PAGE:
2019 #COleg: #Colorado Senate Transportation and Energy Committee passes [SB19-181, Protect Public Welfare Oil And Gas Operations] 4-3 after 12 hours of testimony #KeepItInTheGround #ActOnClimate

Wattenberg Oil and Gas Field via Free Range Longmont

From The Greeley Tribune (Tyler Silvy):

The Senate Transportation and Energy Committee passed [SB19-181, Protect Public Welfare Oil And Gas Operations] on a 4-3, party-line vote after 12 hours of testimony from the public, government officials and industry officials…

The Colorado Senate Transportation and Energy Committee convened the first hearing for Senate Bill 19-181, dubbed Protect Public Welfare Oil and Gas Operations.

The bill would make a variety of changes to oil and gas law in Colorado, including the following:

  • It would change the mission of the Colorado Oil and Gas Conservation Commission from one of fostering oil and gas development to one of regulating the industry. It also changes the makeup of the COGCC board.
  • It would provide explicit local control on oil and gas development, opening the door for local government-instituted bans or moratoriums, which have previously been tied up in court battles because the industry has been considered one of state interest.
  • It would change the way forced or statutory pooling works, requiring a higher threshold of obtained mineral rights before companies can force pool other mineral rights owners in an area.
  • Testimony during the committee hearing ran the gamut, including state officials, industry officials, business interests and residents, and it was expected to go well into the night…

    Talking about the rallies beforehand — both pro-181 and anti-181 groups — as well as the overflow rooms necessary for all of the attendees, [Carl] Erickson said the scene was wild…

    Dan Gibbs, executive director of department of natural resources; and Jeff Robbins, acting director of the Colorado Oil and Gas Conservation Commission; both came out in support of the legislation.

    So, too, did Erin Martinez, who survived a home explosion in Firestone that killed her brother and her husband.

    “With proper regulations and inspections and pressure testing, this entire tragedy could have been avoided,” Martinez said in closing.

    The Senate Transportation and Energy Committee opened the hearing with testimony from Senate Majority Leader Steve Fenberg, the measure’s co-sponsor, according to reporting from The Denver Post.

    As he told The Tribune on Sunday, he said during the hearing that the Tuesday hearing was the first of several — with six total to come.

    “At the forefront, objective of this bill is to ensure that we are protecting the health and safety and welfare of Coloradans, the environment, wildlife, when it comes to extraction of oil and gas across the state,” said Fenberg, D-Boulder, according to The Post.

    #NM sues @usairforce over #PFAS pollution

    View of Alamogordo, New Mexico. By Foreverstocks – Own work, CC BY-SA 4.0, https://commons.wikimedia.org/w/index.php?curid=38802827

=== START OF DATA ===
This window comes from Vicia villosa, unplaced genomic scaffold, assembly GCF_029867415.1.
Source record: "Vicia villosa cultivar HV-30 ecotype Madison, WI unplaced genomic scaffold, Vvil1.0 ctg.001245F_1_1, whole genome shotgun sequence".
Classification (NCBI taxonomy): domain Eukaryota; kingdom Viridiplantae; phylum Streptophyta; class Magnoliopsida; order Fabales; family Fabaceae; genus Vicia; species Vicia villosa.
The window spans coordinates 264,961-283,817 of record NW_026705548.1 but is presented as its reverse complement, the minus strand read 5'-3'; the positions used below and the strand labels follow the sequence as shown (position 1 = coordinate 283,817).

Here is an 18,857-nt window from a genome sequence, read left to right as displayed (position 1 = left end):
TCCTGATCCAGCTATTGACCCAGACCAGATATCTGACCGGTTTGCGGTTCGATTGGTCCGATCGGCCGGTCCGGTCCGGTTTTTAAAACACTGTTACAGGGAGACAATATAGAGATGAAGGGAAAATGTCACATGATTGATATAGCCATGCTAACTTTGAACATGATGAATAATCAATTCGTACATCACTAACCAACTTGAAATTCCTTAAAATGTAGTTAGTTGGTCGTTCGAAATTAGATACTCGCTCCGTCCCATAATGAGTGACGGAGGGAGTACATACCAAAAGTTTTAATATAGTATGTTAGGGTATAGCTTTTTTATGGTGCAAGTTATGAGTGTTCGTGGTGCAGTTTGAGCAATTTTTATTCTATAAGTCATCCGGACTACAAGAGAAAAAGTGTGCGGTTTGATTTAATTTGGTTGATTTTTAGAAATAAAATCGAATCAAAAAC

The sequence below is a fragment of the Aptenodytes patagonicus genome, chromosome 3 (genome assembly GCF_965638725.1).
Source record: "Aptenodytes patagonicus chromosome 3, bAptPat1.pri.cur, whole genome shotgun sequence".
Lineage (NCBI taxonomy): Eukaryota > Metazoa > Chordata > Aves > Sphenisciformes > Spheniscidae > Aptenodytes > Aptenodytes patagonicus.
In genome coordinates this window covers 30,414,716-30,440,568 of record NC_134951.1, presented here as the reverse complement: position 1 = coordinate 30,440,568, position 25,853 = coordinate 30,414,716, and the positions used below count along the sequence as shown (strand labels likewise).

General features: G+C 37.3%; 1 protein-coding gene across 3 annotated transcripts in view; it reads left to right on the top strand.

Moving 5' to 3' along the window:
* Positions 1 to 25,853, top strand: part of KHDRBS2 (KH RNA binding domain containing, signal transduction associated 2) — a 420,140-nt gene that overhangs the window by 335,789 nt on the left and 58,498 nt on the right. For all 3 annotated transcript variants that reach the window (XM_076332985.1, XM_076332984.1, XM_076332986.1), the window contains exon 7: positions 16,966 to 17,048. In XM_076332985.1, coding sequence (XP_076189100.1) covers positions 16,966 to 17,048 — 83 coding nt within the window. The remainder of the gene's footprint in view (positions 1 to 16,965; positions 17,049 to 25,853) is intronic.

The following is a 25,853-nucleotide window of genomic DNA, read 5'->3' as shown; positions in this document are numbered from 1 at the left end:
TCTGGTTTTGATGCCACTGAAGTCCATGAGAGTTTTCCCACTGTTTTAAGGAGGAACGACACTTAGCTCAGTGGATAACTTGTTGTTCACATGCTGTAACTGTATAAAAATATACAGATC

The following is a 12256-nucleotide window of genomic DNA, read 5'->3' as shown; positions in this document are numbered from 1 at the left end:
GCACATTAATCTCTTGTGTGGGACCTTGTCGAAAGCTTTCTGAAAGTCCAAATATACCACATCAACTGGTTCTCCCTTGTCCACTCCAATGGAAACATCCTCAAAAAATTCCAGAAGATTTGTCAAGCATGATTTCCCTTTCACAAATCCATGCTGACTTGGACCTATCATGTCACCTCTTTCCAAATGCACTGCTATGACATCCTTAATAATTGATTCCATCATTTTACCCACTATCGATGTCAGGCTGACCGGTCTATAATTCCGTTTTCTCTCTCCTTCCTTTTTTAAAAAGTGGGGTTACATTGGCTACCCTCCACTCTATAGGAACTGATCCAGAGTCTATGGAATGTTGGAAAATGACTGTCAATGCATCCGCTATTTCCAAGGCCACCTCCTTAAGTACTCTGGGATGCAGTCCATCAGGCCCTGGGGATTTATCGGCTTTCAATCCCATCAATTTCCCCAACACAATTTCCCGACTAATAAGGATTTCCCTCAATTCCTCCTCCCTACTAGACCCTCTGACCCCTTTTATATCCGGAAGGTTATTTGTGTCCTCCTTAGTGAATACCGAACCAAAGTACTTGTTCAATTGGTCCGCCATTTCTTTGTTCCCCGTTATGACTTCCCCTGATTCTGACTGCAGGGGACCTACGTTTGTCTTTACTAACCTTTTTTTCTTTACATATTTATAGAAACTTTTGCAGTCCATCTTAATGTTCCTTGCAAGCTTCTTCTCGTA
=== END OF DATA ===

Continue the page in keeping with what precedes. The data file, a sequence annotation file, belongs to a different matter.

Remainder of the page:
From The New Mexico Political Report (Laura Paskus):

    On Tuesday, New Mexico Attorney General Hector Balderas and the New Mexico Environment Department (NMED) filed a complaint in federal district court, asking a judge to compel the Air Force to act on, and fund, cleanup at the two bases near Clovis and Alamogordo.

    “We have significant amounts of PFAS in the groundwater, under both Cannon and Holloman Air Force bases,” NMED Secretary James Kenney told NM Political Report.

    PFAS, or per and polyfluoroalkyl substances, are toxic, human-manufactured chemicals that move through groundwater and biological systems. Even in small amounts, exposure to PFAS increases the risk of testicular, kidney and thyroid cancer and problems like ulcerative colitis and pregnancy-induced hypertension.

    “We want the groundwater cleaned up in the shortest amount of time possible, and we think at this point litigation is our best and fastest approach,” Kenney said. NMED and the New Mexico Department of Health are continuing to collect groundwater samples, and the two agencies are also working closely with the state’s Department of Agriculture. “As soon as we have those results, which should be in the next couple of weeks, we will determine the best way [to engage with the community],” he said. That could mean public meetings or roundtable discussions in the communities.

    “I personally understand: It’s a bit scary, if you’re in those areas, to know there’s a groundwater issue and [to wonder], ‘How am I affected?” Kenney said. “We need to get some scientific data to get the answers to those questions.”

    Groundwater tests at Cannon Air Force Base near Clovis showed concentrations of PFAS exceeding 26,000 nanograms per liter, or more than 300 times the federal lifetime drinking water exposure limit. In off-base wells, including those that supply drinking water to dairies, levels ranged from 25 to 1,600 nanograms per liter. The human health advisory for a lifetime drinking water exposure to PFAS is 70 parts per trillion, or 70 nanograms per liter. At Holloman, contamination levels in some wells were 18,000 times the federal health advisory for PFAS.